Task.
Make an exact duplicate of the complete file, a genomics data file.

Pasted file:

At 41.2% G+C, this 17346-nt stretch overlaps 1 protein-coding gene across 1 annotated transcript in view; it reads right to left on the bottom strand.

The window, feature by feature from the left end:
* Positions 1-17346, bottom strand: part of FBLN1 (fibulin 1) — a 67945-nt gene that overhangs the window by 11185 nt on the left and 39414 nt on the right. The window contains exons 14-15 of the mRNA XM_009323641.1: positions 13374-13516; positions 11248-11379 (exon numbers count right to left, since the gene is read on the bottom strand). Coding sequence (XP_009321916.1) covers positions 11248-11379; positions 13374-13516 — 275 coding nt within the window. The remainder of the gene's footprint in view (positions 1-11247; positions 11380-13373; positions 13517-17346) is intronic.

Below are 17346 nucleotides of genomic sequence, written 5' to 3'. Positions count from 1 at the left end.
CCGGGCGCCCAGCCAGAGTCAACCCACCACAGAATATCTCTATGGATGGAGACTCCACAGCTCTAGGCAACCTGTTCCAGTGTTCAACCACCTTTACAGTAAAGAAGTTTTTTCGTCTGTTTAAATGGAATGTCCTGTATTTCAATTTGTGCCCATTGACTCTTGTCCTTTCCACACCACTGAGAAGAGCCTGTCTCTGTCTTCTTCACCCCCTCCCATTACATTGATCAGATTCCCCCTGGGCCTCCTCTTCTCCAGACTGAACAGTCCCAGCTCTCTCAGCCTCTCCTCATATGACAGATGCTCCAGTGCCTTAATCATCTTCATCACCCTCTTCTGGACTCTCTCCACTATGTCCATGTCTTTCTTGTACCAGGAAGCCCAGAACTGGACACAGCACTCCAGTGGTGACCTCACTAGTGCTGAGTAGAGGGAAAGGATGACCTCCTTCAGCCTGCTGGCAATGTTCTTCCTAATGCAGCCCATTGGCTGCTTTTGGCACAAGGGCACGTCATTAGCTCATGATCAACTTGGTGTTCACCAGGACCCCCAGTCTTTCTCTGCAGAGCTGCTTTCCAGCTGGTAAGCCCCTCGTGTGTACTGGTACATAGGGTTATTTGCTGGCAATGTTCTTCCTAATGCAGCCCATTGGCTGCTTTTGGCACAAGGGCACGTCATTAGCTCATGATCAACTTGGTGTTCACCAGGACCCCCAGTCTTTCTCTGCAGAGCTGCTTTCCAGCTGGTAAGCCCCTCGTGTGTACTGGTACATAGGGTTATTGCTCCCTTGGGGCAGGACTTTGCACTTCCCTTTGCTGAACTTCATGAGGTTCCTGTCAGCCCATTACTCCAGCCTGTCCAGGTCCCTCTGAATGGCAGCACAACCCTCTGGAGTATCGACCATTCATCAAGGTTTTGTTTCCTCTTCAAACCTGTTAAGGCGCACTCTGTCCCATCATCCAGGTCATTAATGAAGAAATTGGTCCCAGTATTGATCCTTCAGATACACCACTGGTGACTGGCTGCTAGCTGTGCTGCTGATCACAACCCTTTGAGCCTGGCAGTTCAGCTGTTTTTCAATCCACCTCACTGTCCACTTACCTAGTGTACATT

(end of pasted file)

At 41.2% G+C, this 17346-nt stretch overlaps 1 protein-coding gene across 1 annotated transcript in view; it reads right to left on the bottom strand.

The window, feature by feature from the left end:
* Positions 1-17346, bottom strand: part of FBLN1 (fibulin 1) — a 67945-nt gene that overhangs the window by 11185 nt on the left and 39414 nt on the right. The window contains exons 14-15 of the mRNA XM_009323641.1: positions 13374-13516; positions 11248-11379 (exon numbers count right to left, since the gene is read on the bottom strand). Coding sequence (XP_009321916.1) covers positions 11248-11379; positions 13374-13516 — 275 coding nt within the window. The remainder of the gene's footprint in view (positions 1-11247; positions 11380-13373; positions 13517-17346) is intronic.

Below are 17346 nucleotides of genomic sequence, written 5' to 3'. Positions count from 1 at the left end.
CCGGGCGCCCAGCCAGAGTCAACCCACCACAGAATATCTCTATGGATGGAGACTCCACAGCTCTAGGCAACCTGTTCCAGTGTTCAACCACCTTTACAGTAAAGAAGTTTTTTCGTCTGTTTAAATGGAATGTCCTGTATTTCAATTTGTGCCCATTGACTCTTGTCCTTTCCACACCACTGAGAAGAGCCTGTCTCTGTCTTCTTCACCCCCTCCCATTACATTGATCAGATTCCCCCTGGGCCTCCTCTTCTCCAGACTGAACAGTCCCAGCTCTCTCAGCCTCTCCTCATATGACAGATGCTCCAGTGCCTTAATCATCTTCATCACCCTCTTCTGGACTCTCTCCACTATGTCCATGTCTTTCTTGTACCAGGAAGCCCAGAACTGGACACAGCACTCCAGTGGTGACCTCACTAGTGCTGAGTAGAGGGAAAGGATGACCTCCTTCAGCCTGCTGGCAATGTTCTTCCTAATGCAGCCCATTGGCTGCTTTTGGCACAAGGGCACGTCATTAGCTCATGATCAACTTGGTGTTCACCAGGACCCCCAGTCTTTCTCTGCAGAGCTGCTTTCCAGCTGGTAAGCCCCTCGTGTGTACTGGTACATAGGGTTATTTGCTGGCAATGTTCTTCCTAATGCAGCCCATTGGCTGCTTTTGGCACAAGGGCACGTCATTAGCTCATGATCAACTTGGTGTTCACCAGGACCCCCAGTCTTTCTCTGCAGAGCTGCTTTCCAGCTGGTAAGCCCCTCGTGTGTACTGGTACATAGGGTTATTGCTCCCTTGGGGCAGGACTTTGCACTTCCCTTTGCTGAACTTCATGAGGTTCCTGTCAGCCCATTACTCCAGCCTGTCCAGGTCCCTCTGAATGGCAGCACAACCCTCTGGAGTATCGACCATTCATCAAGGTTTTGTTTCCTCTTCAAACCTGTTAAGGCGCACTCTGTCCCATCATCCAGGTCATTAATGAAGAAATTGGTCCCAGTATTGATCCTTCAGATACACCACTGGTGACTGGCTGCTAGCTGTGCTGCTGATCACAACCCTTTGAGCCTGGCAGTTCAGCTGTTTTTCAATCCACCTCACTGTCCACTTACCTAGTGTACATT